Comment: Beginning to click for high street grand dame M&S
MARKS & Spencer’s decision to install free wi-fi in all its UK stores, and furnish customer assistants with iPads, has wider significance than just being part of chief executive Marc Bolland’s aim to achieve up to £1 billion of e-commerce sales by 2014. The initiative has resonance for the whole retail industry.
When the dowager of the high street, with a generally older, more conservative buying clientele, feels the need for such e-initiatives we know there has been a shopping sea-change. For retail, the internet has become mainstream.
This has been a steadily growing trend, but the most recent figures suggest a step-change in consumer behaviour. The British Retail Consortium (BRC) says that mobile/tablet retail search volumes leapt 139 per cent last April year-on-year compared with total volumes up 20 per cent.
The rise in mobile/tablet search volumes then jumped 93 per cent in May and 114 per cent in June. Obviously, percentage jumps can be more dramatic when coming from a lower base.
But, even so, it is clear that internet shopping revolution is not only under way but has been quickened by the pressure the austerity programme (and periodic global crop and commodity shortages) is putting on consumers’ spending.
“There’s an enormous increase in the use of electronic tablets, iPads etc, and other mobile devices, for online retail searches. There’s a lot of anecdotal evidence of customers who are in stores and who are going online to check competitors’ prices before they make a purchase decision,” says a BRC spokesman.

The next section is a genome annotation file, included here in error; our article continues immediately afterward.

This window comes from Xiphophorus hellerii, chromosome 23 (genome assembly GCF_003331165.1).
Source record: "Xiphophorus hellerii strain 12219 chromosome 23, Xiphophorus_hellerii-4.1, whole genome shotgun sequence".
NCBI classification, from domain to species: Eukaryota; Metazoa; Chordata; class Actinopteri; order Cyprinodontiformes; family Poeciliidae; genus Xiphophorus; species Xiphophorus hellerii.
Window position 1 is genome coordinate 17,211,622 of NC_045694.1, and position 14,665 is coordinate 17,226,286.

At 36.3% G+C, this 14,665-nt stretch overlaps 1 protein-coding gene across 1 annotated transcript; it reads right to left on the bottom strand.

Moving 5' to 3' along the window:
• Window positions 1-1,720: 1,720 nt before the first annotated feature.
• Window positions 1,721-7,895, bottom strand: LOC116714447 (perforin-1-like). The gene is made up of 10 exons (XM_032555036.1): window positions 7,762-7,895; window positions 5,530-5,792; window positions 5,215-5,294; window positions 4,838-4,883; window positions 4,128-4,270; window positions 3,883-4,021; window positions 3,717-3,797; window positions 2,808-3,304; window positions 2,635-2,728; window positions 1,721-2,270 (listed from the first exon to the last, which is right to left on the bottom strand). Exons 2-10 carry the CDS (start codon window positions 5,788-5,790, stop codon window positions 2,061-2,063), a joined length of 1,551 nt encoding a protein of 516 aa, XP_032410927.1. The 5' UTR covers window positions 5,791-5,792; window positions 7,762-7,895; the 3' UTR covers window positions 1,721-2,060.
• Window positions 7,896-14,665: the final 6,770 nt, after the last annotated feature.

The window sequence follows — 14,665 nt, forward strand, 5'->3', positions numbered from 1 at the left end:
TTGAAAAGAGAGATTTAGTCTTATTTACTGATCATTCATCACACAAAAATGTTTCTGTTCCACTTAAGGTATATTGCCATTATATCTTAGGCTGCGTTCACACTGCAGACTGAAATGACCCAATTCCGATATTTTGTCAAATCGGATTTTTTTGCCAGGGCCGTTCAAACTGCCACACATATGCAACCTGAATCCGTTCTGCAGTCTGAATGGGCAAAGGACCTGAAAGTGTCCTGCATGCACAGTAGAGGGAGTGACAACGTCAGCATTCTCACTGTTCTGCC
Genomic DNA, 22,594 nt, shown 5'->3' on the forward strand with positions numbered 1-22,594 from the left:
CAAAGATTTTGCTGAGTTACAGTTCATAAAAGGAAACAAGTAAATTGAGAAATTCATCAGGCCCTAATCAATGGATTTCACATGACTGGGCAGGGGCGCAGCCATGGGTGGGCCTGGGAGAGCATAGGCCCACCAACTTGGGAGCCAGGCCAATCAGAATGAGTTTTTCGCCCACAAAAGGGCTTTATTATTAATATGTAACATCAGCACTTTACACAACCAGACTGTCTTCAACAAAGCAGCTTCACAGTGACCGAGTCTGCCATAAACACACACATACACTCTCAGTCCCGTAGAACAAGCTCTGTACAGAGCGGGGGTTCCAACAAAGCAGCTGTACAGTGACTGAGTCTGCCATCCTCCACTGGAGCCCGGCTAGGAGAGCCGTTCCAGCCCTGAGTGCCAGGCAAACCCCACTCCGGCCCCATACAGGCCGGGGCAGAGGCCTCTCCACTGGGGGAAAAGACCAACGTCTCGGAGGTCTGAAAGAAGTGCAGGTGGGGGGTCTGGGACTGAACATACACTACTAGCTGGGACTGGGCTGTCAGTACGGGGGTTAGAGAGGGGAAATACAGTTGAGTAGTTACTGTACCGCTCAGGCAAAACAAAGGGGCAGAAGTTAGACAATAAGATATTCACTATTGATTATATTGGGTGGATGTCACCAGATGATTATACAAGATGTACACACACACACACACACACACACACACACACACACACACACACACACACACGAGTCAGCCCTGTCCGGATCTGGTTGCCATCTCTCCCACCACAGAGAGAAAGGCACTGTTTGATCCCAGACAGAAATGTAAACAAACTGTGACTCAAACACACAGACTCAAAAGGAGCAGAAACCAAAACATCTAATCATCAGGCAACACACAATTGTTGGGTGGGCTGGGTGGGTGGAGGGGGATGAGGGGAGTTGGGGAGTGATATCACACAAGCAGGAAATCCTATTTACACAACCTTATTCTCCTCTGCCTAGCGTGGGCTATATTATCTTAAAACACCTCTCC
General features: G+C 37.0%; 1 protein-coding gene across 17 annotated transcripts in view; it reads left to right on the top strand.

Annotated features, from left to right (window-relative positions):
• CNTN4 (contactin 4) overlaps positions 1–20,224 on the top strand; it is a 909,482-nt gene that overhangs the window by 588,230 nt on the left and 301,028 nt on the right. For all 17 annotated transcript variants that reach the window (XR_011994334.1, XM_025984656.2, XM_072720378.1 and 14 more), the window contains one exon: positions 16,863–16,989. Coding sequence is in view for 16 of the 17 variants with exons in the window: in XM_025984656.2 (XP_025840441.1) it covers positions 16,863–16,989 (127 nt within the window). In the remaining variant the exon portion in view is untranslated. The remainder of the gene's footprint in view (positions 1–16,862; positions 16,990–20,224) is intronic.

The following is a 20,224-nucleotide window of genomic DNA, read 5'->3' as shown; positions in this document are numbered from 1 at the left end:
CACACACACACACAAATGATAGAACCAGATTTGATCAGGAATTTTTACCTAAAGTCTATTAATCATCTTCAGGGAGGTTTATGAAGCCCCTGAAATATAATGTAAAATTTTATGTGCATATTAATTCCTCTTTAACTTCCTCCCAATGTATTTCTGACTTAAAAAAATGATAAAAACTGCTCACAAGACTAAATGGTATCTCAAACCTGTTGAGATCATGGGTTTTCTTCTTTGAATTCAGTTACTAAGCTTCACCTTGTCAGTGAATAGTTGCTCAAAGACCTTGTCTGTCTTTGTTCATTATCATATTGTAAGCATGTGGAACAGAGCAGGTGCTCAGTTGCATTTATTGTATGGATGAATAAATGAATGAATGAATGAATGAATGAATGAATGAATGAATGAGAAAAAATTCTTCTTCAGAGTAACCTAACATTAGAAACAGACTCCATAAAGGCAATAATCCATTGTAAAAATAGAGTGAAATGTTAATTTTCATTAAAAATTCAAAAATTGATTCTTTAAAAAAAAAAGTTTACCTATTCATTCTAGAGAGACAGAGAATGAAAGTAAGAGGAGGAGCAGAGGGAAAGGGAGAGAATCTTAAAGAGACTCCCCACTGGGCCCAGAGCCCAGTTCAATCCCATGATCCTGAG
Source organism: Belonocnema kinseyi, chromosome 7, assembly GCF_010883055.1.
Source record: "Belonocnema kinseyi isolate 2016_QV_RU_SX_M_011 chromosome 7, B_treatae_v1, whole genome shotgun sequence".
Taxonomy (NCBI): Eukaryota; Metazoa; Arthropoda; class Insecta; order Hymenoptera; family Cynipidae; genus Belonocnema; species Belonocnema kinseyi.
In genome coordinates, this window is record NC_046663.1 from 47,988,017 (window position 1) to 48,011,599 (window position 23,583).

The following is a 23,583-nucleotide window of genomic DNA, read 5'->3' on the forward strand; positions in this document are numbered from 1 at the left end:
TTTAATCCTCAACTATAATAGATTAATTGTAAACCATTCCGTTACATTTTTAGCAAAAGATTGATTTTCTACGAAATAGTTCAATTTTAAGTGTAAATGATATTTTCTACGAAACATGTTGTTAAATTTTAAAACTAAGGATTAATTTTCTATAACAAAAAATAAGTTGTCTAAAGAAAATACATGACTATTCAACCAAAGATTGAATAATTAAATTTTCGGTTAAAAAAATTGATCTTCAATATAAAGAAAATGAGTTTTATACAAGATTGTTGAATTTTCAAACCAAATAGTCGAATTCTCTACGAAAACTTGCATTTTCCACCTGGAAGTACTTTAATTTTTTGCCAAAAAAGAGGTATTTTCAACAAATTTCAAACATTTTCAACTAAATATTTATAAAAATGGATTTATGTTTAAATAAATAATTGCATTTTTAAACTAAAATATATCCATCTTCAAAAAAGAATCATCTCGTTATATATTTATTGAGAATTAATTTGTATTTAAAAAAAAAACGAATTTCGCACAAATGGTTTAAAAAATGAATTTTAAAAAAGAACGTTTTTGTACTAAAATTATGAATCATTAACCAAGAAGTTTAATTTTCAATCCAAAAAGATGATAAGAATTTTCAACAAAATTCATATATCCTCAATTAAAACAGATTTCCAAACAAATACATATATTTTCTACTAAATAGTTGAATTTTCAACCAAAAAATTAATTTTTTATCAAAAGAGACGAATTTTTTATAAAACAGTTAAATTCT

This trend now looks unlikely to lose steam. Not with a far more internet-comfortable generation coming up than was the case with their parents (in fact the M&S generation).
M&S is trialing the new technology at its new format store at Cheshire Oaks, near Liverpool, where Bolland cut the ribbon yesterday.
Customers will be able to flit effortlessly from browsing the full range of M&S stock on their smartphones to buying merchandise in front of them. Interactive screens will allow customers to make product choices. The high street game is changing before our eyes.
As has been said here before, along with overseas expansion internet retailing has been the main momentum driver for retail stocks over the past couple of years.
As M&S has been the most recent retailer to demonstrate, this digital story does not so much have legs, it is actually lengthening its high street stride.
Kingfisher must brace for emergency repairs
Still on the high street, Kingfisher’s exposure to France has been a stock market plus for some time, with the strong sector positions of both DIY giant Castorama and Brico Depot, the latter aimed more at “professional” DIY-ers and tradesmen, helping the parent when its main UK business, B&Q, hit difficult trading.
But times change, and the fear that France, even in socialist hands, cannot put off its own austerity programme for long, has hit the shares this week.
That’s because Kingfisher’s fortunes are seen as inextricably linked to France. Last year, that country provided half the group’s earnings and two-thirds of its profits growth.
If a screw comes loose across the Channel, the City is worried the shelves supporting the shares will fall down.
On the ball and looking for another big score
BOOKMAKER Paddy Power’s splurge on marketing ahead of the Euro 2012 football tournament looks to have paid off, with a one-fifth jump in half-year profits. Ahead of a ball being kicked and fans flocking in to place their bets (thanks immensely for damaging my wallet, Germany, by the way) Paddy Power increased marketing spend by 74 per cent.
The group, which has expanded from its Irish and UK heartland in recent years, from Australia to Canada, is also to step on the gas with its second half investment in the business, it says.
In line with the betting industry (and retailing, see M&S item above), Paddy Power is ploughing more into its online offering. The group, which entered Italy this year, aims to have 15 per cent of that market within two years.
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